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    ABSTRACT: Cerebral malaria is the most severe complication of Plasmodium falciparum infection, accounting for 1 million deaths per year. We characterized the murine disease using in vivo magnetic resonance imaging (MRI) at 4.7 T, proving that ischemic edema is respon-sible for fatality. The aim of the present study was to identify early markers of experimental cerebral ma-laria using very high field conventional MRI (11.75 T). CBA/J mice infected with Plasmodium berghei ANKA were observed at an early stage of the disease, before the onset of detectable brain swelling and at the most acute stage of cerebral malaria. Herein, we report the first detection of damage to the optic and trigeminal nerves on T 2 -weighted MRI. The trigeminal nerves appeared hypointense, with significantly reduced di-ameter and cross-sectional area. The optic nerves were hypointense and often not visible. In addition, the in-ternerve distance between the optic nerves was signifi-cantly and progressively reduced between the early and severest stages. Cranial nerve injury was the earliest anatomic hallmark of the disease, visible before brain edema became detectable. Thus, cranial nerve damage may manifest in neurologic signs, which may assist in the early recognition of cerebral malaria. (Am J Pathol 2011, 179:xxx; DOI: 10.1016/j.ajpath.2011.05.044) Malaria is a major disease of the developing world, and cerebral malaria (CM) is the most lethal complication of infection with Plasmodium falciparum, with an estimated death toll of approximately 1 million in 2008. 1 In sub-Saharan Africa, children younger than 5 years account for more than 80% of malaria-related deaths, and 10% to 20% of those surviving an episode of CM develop long-term cognitive impairment. 2,3 Magnetic resonance imag-ing (MRI) is a powerful tool for the diagnosis and fol-low-up of central nervous system disease but also for the understanding of pathophysiologic processes. However, CM radiologic reports are sparse, and findings are incon-sistent among patients. The small number of experimen-tal CM (ECM) imaging studies 4 –7 conducted have iden-tified hallmarks of the disease at its most acute stage and at an earlier stage already characterized by significant brain swelling. 4 However, the field lacks a thorough and extensive account of early MRI-detectable markers of CM visible before the onset of cerebral edema. It is essential, therefore, that early sensitive indices of disease be iden-tified. The use of MRI in a clinically relevant animal model is an approach that allows investigation of the acute effects of parasitic infection and host immune response on the brain. Previously, we performed the first in vivo MRI studies of ECM-susceptible or ECM-resistant mice in-fected with Plasmodium berghei ANKA (PbA) at 4.7 T. 4,8 We showed that ECM is characterized by blood-brain barrier breakdown, hemorrhages, reduced brain perfu-sion, ischemia, hemodynamic dysfunction, and brain edema. We identified that a potential cause of death in CM was compression of the cerebral arteries by a swol-len cerebrum, resulting in a severe reduction in cerebral blood flow. Herein, we present an anatomic imaging study of PbA-induced ECM lesions. We show that at higher field (11.75 T), using conventional MRI, it is pos-sible to detect pathologic changes at the level of the cranial nerves, and we present a comprehensive MRI-visible characterization of the ECM model, identifying potentially clinically relevant markers of human CM.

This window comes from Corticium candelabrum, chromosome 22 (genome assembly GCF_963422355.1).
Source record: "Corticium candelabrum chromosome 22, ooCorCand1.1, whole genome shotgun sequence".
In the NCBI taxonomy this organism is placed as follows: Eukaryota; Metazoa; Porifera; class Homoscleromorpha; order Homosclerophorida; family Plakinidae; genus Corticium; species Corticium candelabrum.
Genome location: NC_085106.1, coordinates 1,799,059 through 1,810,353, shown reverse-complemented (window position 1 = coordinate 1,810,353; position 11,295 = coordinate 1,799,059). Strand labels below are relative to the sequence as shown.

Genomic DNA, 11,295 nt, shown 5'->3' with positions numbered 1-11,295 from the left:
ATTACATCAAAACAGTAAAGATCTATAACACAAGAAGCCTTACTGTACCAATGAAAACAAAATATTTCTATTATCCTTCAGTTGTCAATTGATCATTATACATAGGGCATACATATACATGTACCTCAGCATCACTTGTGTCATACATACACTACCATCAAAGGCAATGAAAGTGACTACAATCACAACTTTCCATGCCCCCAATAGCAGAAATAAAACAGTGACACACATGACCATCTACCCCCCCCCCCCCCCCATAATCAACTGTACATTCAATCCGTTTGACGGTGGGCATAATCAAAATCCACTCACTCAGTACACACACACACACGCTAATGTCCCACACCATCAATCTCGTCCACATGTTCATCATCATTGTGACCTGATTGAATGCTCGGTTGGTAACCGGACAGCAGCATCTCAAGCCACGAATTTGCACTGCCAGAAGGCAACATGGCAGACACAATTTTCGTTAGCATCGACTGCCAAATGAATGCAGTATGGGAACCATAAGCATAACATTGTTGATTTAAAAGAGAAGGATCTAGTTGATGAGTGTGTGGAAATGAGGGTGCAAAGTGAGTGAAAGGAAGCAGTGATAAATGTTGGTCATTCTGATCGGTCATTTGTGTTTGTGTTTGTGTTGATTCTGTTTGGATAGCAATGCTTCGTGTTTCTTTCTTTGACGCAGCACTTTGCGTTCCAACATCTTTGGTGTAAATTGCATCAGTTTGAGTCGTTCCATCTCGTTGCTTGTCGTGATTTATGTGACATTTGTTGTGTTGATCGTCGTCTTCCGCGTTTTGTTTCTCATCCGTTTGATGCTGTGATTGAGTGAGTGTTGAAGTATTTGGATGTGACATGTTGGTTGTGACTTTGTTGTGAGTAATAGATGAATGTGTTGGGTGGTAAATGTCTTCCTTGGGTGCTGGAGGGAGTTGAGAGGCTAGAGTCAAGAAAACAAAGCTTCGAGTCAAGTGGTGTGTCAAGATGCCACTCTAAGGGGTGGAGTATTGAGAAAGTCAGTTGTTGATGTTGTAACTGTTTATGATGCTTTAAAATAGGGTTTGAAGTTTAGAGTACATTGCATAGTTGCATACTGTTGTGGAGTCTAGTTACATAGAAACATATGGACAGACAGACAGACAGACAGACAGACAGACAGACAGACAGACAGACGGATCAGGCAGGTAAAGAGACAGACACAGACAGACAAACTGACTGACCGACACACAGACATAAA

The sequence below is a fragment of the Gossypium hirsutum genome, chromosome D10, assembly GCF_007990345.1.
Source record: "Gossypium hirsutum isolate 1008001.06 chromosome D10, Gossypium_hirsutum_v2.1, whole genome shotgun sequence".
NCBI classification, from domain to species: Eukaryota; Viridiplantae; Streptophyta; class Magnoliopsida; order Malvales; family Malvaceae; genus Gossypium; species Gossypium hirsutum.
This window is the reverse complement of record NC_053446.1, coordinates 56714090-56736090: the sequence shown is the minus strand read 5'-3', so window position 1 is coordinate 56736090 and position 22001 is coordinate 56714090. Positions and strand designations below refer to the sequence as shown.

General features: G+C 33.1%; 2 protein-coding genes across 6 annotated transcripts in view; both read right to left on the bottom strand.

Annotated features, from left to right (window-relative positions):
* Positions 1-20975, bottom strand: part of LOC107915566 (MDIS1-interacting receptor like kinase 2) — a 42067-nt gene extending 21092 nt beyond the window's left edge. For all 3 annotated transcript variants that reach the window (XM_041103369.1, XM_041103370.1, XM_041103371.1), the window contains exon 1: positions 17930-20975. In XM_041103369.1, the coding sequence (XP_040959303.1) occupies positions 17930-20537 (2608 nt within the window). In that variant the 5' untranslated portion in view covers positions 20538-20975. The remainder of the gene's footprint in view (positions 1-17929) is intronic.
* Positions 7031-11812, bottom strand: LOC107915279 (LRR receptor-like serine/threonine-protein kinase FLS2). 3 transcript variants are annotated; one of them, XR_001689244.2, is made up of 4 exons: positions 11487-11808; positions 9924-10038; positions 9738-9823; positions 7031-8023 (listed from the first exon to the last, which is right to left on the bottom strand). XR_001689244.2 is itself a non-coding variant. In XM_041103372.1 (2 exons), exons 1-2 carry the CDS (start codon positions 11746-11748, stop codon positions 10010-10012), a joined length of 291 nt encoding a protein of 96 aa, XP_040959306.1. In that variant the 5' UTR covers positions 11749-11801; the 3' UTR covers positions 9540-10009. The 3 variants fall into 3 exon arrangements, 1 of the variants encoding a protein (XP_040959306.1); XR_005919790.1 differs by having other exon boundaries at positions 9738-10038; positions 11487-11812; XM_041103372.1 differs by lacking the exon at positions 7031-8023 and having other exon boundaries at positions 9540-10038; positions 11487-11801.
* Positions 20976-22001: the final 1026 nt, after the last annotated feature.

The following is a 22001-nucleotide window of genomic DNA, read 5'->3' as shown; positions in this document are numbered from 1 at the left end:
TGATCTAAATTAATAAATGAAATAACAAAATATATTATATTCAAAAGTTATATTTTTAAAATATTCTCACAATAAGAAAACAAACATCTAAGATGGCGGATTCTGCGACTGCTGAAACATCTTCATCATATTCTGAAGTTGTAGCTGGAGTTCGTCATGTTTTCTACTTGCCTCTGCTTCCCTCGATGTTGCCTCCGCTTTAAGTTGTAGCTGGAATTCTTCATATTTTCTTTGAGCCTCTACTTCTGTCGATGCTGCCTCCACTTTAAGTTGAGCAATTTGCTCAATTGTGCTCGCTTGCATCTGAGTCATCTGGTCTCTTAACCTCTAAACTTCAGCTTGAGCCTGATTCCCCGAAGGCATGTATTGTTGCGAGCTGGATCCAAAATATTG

American Journal Of Pathology 01/2011; 179:1104-1109. · 4.60 Impact Factor